Prelude to a Scandal

Prelude to a ScandalBy Delilah Marvelle

Publisher: HQN
Publication Date: January 1, 2011
Genre: Historical Romance
Source: Netgalley

Lady Justine is willing to trade her good name, her reputation and her place in London’s gossip-hungry ton to secure her father’s release from prison. But when the notorious Duke of Bradford counters her offer with a proposal of marriage, the stakes grow higher still. For while the smoldering lord is famous for his conquests, the man is oblivious to both her devotion and her charms. And Justine is soon afraid she has wagered all for naught….

Goodreads Summary

In the preface to the story, Marvelle offers the supposition that some of the so-called rakes of the Regency period may have actually been undiagnosed sex addicts.  Obviously those types of addictions would hardly have been addressed at the time and it would be easy to simply excuse the resulting behavior, even admiring a man who could easily jump from lover to lover.  Frankly from the sort of doom and gloom clinical examination of the awful reasons these men are forced to seek out women to use for mindless pleasure, I expected something along the lines of a bodice ripper, but was pleased that this turned out to be something midway between a character study of a man tormented by his unwanted addiction and a rather sweet, if frustrating, love story.

Lady Justine Palmer is in dire need of assistance from the notorious Duke of Bradford.  Fresh from his studies of animals’ sexual habits in South Africa, her father has been out promoting his book claiming that same sex attraction is perfectly natural and as a result, has gotten himself tossed in Marshalsea Prison.  Assured that Bradford has the means to get her father released, Justine offers him the one thing the confirmed bachelor and rake thinks he might accept in return: her hand in marriage.  To her amazement, he does.

Bradford’s been harboring a secret for six long months; he wants Justine and has sworn to change his ways to be the kind of man who can have her.  Terrified that he’ll break his vow and use other women for sex, he’s dismissed all of his female servants and has become all but a prisoner in his own home to avoid temptation.  When he finally has Justine though, he fears he’s waited too long and will overwhelm her, so he leaves her alone and their marriage is a series of both misunderstandings and frustratingly sweet and occasionally tender moments.  Frustrating because Justine keeps shoving him out of her bedroom even when he does what she asks, tender because sometimes she’s actually nice to him before she shoves him out of her bedroom.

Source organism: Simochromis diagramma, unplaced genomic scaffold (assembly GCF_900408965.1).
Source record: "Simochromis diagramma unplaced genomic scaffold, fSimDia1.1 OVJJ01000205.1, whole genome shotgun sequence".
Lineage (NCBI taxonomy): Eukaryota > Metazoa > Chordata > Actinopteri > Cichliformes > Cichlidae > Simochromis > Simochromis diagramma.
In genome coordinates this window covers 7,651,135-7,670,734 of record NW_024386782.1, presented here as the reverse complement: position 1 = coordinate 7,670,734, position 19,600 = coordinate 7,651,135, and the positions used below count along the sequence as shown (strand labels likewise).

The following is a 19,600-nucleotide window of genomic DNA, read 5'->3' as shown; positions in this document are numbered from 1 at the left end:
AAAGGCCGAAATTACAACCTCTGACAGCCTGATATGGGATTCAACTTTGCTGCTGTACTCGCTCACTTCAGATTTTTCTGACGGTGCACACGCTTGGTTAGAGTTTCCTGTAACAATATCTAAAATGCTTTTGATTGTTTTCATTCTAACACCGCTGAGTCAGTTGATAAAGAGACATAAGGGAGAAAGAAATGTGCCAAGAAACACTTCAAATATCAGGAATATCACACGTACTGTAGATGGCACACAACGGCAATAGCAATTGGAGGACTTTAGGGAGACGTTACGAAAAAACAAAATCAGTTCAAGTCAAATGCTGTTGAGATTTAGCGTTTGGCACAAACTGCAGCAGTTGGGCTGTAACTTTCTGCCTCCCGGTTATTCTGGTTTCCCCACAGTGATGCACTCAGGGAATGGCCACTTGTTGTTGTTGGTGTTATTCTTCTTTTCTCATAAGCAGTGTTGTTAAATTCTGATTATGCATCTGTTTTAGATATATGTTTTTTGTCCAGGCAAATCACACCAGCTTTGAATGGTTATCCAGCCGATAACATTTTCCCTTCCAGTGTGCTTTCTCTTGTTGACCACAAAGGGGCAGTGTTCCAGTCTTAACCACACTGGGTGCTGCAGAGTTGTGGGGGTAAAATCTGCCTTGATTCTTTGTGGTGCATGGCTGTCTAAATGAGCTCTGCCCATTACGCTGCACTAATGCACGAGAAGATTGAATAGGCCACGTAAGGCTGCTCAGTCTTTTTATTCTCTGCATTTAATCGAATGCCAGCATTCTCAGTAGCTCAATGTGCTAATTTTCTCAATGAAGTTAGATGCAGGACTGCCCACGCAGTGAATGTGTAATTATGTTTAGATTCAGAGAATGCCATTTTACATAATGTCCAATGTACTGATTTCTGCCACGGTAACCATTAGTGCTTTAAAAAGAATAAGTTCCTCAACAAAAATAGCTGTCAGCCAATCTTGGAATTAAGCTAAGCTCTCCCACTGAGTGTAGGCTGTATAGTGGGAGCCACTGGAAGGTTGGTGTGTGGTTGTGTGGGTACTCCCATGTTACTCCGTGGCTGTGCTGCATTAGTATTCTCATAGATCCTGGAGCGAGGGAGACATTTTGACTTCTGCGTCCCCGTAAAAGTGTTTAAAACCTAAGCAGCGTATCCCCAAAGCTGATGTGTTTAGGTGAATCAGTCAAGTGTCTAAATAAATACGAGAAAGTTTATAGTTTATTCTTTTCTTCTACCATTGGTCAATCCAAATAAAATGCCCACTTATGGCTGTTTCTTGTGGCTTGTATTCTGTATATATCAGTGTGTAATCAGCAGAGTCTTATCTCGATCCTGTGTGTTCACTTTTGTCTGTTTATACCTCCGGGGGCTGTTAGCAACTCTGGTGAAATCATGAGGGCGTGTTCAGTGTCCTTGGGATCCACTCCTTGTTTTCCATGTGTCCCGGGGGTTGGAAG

I haven’t read any of Ms. Marvelle’s other books so while I understand she has another series out there, I can’t compare this to that.  I liked the tone of this; there were some funny moments, some that had an ick factor, some that stretched the imagination and I didn’t always like one character or another, but I never felt like putting the book down and I never felt like this was less than a really interesting read.

To a great degree, I sympathized and liked Radcliffe more than Justine.  Even though he wasn’t always kind or truthful and some of his behavior was offensive, he was a man who was trying to do the right thing.  He may not have been able to say he loved Justine, but he knew it from the beginning and knowing he was in for a world of hurt from doing what Justine wanted, he did it anyway.  He asked little of her, got less, and still stood by her.  That he was forced into a position of responsibility earlier than he was ready and his stress valve was sex was quite plausible.

For all of her worldliness from time spent studying animal mating in South Africa with her parents, Justine was awfully priggish.  At the beginning of each chapter was a quote from the book, How to Avoid a Scandal, and she applied most of its lessons to her marriage.  From the beginning, she set out to change Radcliffe, and considering his acknowledged problem, it was appropriate, but she was harsh.  He was her husband and she treated him like a child.  She thawed towards him later and the results were affectionate and passionate (oddly indistinct, considering there was some ardent foreplay).  I know that her heart seemed to be in the right place when it came to helping Radcliffe and there were moments when she wanted him in her bed and he refused her, but she seemed to take too many “moments” and turned them into lessons.

The ending was well done and thought out, I think.  I did wonder about how sexual addiction is recovered from, to what degree is it ever really gone and how Radcliffe really could ever have told whether that was the cause for his behavior or if it was something else.  It would be interesting if the author followed up with other books in the same vein.

My Rating: B+

Barbara

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